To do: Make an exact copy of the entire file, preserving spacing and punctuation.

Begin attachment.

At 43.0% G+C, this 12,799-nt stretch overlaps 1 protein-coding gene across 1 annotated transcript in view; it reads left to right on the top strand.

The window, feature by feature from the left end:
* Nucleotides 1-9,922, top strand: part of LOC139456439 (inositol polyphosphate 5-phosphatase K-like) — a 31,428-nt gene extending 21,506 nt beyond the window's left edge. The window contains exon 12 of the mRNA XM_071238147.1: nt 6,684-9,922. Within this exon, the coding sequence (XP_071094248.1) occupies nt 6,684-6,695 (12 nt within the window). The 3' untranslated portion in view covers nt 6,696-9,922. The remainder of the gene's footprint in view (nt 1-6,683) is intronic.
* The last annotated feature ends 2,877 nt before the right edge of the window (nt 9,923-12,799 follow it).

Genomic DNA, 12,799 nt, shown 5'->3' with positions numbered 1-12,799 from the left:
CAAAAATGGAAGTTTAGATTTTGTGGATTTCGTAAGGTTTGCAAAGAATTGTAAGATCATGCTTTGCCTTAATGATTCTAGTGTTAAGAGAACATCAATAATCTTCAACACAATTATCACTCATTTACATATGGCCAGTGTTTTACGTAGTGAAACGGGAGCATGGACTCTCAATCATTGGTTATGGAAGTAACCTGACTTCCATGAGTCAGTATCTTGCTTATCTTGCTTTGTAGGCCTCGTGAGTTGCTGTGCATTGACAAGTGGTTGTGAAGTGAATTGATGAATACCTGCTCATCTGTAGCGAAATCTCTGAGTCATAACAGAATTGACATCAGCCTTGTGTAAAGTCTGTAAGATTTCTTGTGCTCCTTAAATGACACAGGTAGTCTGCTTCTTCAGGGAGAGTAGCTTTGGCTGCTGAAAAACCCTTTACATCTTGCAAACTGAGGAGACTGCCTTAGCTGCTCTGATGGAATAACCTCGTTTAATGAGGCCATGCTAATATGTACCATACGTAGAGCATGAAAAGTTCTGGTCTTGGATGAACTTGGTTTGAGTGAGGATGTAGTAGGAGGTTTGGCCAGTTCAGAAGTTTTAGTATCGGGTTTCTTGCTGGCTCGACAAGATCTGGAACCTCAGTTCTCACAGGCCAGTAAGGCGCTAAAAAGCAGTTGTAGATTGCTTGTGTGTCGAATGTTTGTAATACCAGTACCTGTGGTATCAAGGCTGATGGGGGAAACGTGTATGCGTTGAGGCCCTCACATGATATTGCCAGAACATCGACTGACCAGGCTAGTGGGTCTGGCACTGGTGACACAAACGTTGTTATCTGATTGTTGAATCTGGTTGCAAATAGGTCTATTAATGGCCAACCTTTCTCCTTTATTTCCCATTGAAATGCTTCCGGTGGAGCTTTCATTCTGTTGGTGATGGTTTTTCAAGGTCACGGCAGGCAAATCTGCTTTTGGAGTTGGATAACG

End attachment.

At 43.0% G+C, this 12,799-nt stretch overlaps 1 protein-coding gene across 1 annotated transcript in view; it reads left to right on the top strand.

The window, feature by feature from the left end:
* Nucleotides 1-9,922, top strand: part of LOC139456439 (inositol polyphosphate 5-phosphatase K-like) — a 31,428-nt gene extending 21,506 nt beyond the window's left edge. The window contains exon 12 of the mRNA XM_071238147.1: nt 6,684-9,922. Within this exon, the coding sequence (XP_071094248.1) occupies nt 6,684-6,695 (12 nt within the window). The 3' untranslated portion in view covers nt 6,696-9,922. The remainder of the gene's footprint in view (nt 1-6,683) is intronic.
* The last annotated feature ends 2,877 nt before the right edge of the window (nt 9,923-12,799 follow it).

Genomic DNA, 12,799 nt, shown 5'->3' with positions numbered 1-12,799 from the left:
CAAAAATGGAAGTTTAGATTTTGTGGATTTCGTAAGGTTTGCAAAGAATTGTAAGATCATGCTTTGCCTTAATGATTCTAGTGTTAAGAGAACATCAATAATCTTCAACACAATTATCACTCATTTACATATGGCCAGTGTTTTACGTAGTGAAACGGGAGCATGGACTCTCAATCATTGGTTATGGAAGTAACCTGACTTCCATGAGTCAGTATCTTGCTTATCTTGCTTTGTAGGCCTCGTGAGTTGCTGTGCATTGACAAGTGGTTGTGAAGTGAATTGATGAATACCTGCTCATCTGTAGCGAAATCTCTGAGTCATAACAGAATTGACATCAGCCTTGTGTAAAGTCTGTAAGATTTCTTGTGCTCCTTAAATGACACAGGTAGTCTGCTTCTTCAGGGAGAGTAGCTTTGGCTGCTGAAAAACCCTTTACATCTTGCAAACTGAGGAGACTGCCTTAGCTGCTCTGATGGAATAACCTCGTTTAATGAGGCCATGCTAATATGTACCATACGTAGAGCATGAAAAGTTCTGGTCTTGGATGAACTTGGTTTGAGTGAGGATGTAGTAGGAGGTTTGGCCAGTTCAGAAGTTTTAGTATCGGGTTTCTTGCTGGCTCGACAAGATCTGGAACCTCAGTTCTCACAGGCCAGTAAGGCGCTAAAAAGCAGTTGTAGATTGCTTGTGTGTCGAATGTTTGTAATACCAGTACCTGTGGTATCAAGGCTGATGGGGGAAACGTGTATGCGTTGAGGCCCTCACATGATATTGCCAGAACATCGACTGACCAGGCTAGTGGGTCTGGCACTGGTGACACAAACGTTGTTATCTGATTGTTGAATCTGGTTGCAAATAGGTCTATTAATGGCCAACCTTTCTCCTTTATTTCCCATTGAAATGCTTCCGGTGGAGCTTTCATTCTGTTGGTGATGGTTTTTCAAGGTCACGGCAGGCAAATCTGCTTTTGGAGTTGGATAACG